We often hear in the media that consumer spending is crucial to the overall health of the U.S. economy, but exactly how important is it? Representing approximately two-thirds of overall GDP, consumption–the almighty  Consumer–is the largest driver of economic growth in the United States. Of the nearly $18 trillion in U.S. GDP (2015), American shoppers are responsible for a piece of the pie worth about $12 trillion. Consumption is tracked by the Bureau of Economic Analysis, and is reported as Personal Consumption Expenditures (PCE) in its monthly “Personal Income and Outlays”…

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The Importance of Saving for Retirement at a Young Age

If you’re an adult in your 20’s, you are entering an exciting stage of life. Whether you’ve just graduated from college or are starting a new career, you will encounter many opportunities and challenges as you create a life of your own. As busy as you are, it’s no surprise that retirement may seem a long way off, especially if you’re just entering the workforce. What you may not realize, however, is that there are four very important advantages to begin planning and saving for retirement now. 1….

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How to Get a Bigger Social Security Retirement Benefits

Many people decide to begin receiving early Social Security retirement benefits. In fact, according to the Social Security Administration, about 72% of retired workers receive benefits prior to their full retirement age.1  But waiting longer could significantly increase your monthly retirement income, so weigh your options carefully before making a decision. Timing counts Your monthly Social Security retirement benefit is based on your lifetime earnings. Your base benefit–the amount you’ll receive at full retirement age–is calculated using a formula that takes into account your 35 highest earnings years. If you…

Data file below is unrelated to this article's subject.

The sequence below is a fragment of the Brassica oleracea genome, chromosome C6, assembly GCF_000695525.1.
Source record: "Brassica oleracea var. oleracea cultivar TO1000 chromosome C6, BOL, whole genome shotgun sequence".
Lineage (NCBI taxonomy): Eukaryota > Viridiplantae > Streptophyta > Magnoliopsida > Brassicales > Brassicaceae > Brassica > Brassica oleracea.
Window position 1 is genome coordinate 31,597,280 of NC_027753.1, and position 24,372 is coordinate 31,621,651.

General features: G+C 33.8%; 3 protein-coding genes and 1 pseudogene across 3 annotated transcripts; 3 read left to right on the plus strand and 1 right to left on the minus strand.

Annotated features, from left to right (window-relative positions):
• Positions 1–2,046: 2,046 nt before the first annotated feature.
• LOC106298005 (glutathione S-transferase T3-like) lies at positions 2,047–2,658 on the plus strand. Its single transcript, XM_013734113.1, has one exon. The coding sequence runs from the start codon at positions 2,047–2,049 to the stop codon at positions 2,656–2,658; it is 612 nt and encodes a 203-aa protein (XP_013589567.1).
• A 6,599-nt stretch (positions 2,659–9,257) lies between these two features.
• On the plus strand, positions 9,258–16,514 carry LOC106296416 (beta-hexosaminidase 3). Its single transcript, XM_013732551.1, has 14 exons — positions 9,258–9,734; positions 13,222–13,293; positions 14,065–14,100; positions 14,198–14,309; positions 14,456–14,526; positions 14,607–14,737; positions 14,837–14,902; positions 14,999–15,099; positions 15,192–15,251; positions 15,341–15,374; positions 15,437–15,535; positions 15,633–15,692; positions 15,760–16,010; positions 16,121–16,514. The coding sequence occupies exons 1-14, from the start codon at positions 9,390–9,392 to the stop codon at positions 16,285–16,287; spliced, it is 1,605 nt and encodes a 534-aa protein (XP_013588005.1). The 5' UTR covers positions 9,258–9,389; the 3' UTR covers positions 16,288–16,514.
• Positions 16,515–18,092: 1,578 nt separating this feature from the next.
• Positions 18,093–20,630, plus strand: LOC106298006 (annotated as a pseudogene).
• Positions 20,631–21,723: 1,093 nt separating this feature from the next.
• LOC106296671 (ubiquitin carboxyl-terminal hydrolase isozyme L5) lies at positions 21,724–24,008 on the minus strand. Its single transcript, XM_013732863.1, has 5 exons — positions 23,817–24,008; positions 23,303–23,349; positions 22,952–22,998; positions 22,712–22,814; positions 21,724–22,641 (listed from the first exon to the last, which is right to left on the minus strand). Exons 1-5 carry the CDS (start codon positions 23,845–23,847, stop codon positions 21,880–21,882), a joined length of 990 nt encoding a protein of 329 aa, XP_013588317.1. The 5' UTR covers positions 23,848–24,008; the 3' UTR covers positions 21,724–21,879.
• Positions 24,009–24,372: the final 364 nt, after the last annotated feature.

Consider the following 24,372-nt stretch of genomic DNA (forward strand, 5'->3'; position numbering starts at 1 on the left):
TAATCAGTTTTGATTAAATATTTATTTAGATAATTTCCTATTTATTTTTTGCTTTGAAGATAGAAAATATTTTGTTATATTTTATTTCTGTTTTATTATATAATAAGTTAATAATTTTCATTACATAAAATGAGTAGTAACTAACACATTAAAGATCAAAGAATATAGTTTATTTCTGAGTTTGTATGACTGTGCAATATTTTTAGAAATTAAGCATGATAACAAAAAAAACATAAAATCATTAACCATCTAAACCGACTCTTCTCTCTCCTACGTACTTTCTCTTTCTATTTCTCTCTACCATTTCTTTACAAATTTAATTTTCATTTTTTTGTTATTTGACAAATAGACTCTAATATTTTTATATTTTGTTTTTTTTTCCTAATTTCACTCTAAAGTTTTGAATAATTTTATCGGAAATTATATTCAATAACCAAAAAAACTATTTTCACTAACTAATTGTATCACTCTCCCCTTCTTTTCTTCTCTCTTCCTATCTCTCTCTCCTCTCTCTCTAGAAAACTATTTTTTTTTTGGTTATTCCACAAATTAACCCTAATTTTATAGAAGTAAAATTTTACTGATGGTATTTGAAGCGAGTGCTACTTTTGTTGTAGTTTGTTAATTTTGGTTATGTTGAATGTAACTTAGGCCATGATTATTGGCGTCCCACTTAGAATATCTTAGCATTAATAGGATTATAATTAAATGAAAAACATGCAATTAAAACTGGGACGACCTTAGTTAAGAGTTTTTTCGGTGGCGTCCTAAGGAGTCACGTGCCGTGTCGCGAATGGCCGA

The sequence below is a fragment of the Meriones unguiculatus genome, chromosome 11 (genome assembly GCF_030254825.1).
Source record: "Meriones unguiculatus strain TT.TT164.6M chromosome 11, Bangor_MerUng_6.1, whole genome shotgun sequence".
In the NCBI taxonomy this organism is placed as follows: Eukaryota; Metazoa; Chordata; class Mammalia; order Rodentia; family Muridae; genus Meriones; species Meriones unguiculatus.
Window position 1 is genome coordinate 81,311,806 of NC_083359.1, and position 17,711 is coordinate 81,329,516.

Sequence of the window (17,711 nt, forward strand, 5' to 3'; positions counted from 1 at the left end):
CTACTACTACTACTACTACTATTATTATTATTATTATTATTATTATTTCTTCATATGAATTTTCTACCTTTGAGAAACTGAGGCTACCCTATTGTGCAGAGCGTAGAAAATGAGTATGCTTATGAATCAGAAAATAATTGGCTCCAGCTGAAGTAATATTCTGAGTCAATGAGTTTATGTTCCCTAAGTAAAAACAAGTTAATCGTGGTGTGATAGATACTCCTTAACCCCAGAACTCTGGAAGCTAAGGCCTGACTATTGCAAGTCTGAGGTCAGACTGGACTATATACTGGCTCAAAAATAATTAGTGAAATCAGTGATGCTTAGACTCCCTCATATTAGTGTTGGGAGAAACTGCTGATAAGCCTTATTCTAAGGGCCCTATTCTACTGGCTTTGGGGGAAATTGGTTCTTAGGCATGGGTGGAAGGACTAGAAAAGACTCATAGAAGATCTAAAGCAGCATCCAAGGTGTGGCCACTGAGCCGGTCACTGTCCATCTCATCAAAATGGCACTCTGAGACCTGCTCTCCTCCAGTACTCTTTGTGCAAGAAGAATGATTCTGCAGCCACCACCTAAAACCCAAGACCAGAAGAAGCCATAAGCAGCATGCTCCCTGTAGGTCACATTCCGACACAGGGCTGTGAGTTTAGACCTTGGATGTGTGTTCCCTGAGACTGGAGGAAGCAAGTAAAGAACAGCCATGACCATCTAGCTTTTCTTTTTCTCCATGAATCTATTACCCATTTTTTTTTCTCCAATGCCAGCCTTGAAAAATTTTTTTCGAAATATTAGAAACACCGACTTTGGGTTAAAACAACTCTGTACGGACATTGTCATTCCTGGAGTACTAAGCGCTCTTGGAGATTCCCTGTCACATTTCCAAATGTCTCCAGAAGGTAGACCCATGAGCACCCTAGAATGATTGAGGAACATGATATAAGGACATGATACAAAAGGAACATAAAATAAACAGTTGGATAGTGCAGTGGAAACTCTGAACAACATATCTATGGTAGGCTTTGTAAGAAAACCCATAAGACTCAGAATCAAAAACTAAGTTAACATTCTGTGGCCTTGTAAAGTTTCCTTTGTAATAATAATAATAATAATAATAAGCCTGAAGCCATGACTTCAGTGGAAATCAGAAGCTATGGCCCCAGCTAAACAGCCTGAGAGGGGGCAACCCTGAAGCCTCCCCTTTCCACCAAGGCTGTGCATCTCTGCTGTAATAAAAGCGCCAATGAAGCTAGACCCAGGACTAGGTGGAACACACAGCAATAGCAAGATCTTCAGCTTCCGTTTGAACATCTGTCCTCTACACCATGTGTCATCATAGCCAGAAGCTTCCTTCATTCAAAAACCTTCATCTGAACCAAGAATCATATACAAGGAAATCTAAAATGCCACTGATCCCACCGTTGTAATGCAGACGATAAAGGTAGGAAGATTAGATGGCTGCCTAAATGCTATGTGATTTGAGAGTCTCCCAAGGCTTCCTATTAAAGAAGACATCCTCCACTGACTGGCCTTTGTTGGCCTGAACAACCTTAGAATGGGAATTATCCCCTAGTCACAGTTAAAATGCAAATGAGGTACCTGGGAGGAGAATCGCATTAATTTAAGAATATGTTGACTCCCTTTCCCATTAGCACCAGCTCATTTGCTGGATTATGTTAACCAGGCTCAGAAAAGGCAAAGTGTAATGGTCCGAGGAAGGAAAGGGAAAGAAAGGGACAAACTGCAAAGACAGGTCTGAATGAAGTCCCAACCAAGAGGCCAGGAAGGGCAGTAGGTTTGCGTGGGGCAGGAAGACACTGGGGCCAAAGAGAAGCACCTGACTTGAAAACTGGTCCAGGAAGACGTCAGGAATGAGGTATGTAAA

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How is GDP calculated in the U.S.?

GDP, or Gross Domestic Product, is a measurement of the total value of all goods and services produced in the United States over a given time period. It is used by economists, government officials, market forecasters and others to gauge the overall health of the U.S. economy. Although there are several ways of calculating GDP, the expenditures approach is the most common. It focuses on final goods and services purchased by four groups: Consumers businesses governments (federal, state, and…

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Q&As on Roth 401(k)

The Roth 401(k) is 10 years old! With 62% of employers now offering this option, it’s more likely than not that you can make Roth contributions to your 401(k) plan.1 Are you taking advantage of this opportunity? What is a Roth 401(k) plan? A Roth 401(k) plan is simply a traditional 401(k) plan that permits contributions to a designated Roth account within the plan. Roth 401(k) contributions are made on an after-tax basis, just like Roth IRA contributions. This…